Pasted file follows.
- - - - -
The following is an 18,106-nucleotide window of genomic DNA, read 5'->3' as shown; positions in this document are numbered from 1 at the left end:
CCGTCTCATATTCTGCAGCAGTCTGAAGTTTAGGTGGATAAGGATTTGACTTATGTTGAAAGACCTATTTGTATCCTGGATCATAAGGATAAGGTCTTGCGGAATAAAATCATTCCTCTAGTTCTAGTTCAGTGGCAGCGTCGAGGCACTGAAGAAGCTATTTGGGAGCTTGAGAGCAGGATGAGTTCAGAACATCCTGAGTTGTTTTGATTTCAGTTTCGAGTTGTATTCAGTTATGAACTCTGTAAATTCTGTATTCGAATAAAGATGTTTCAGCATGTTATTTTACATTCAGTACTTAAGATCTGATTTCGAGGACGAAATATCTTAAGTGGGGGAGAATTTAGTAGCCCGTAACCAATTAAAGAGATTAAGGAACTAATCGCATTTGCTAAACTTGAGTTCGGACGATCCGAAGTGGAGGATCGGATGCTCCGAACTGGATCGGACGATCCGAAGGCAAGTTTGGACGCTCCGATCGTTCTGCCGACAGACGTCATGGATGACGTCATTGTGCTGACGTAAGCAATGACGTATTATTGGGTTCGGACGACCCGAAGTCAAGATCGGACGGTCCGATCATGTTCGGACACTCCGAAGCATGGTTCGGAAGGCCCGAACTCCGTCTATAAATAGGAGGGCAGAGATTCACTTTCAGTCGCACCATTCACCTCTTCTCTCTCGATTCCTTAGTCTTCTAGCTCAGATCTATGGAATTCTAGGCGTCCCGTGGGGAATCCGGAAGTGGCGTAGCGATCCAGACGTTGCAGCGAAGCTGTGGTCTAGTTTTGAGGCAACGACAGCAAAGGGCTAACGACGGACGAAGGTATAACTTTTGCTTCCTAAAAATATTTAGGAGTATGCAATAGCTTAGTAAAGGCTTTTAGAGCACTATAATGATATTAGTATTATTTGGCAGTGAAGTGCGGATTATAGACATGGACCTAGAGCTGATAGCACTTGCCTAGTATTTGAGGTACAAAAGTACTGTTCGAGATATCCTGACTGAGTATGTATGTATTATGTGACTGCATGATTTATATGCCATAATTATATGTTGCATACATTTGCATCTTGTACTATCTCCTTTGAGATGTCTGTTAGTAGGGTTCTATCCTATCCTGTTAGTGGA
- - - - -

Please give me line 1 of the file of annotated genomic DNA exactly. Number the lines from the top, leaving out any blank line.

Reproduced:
The following is an 18,106-nucleotide window of genomic DNA, read 5'->3' as shown; positions in this document are numbered from 1 at the left end: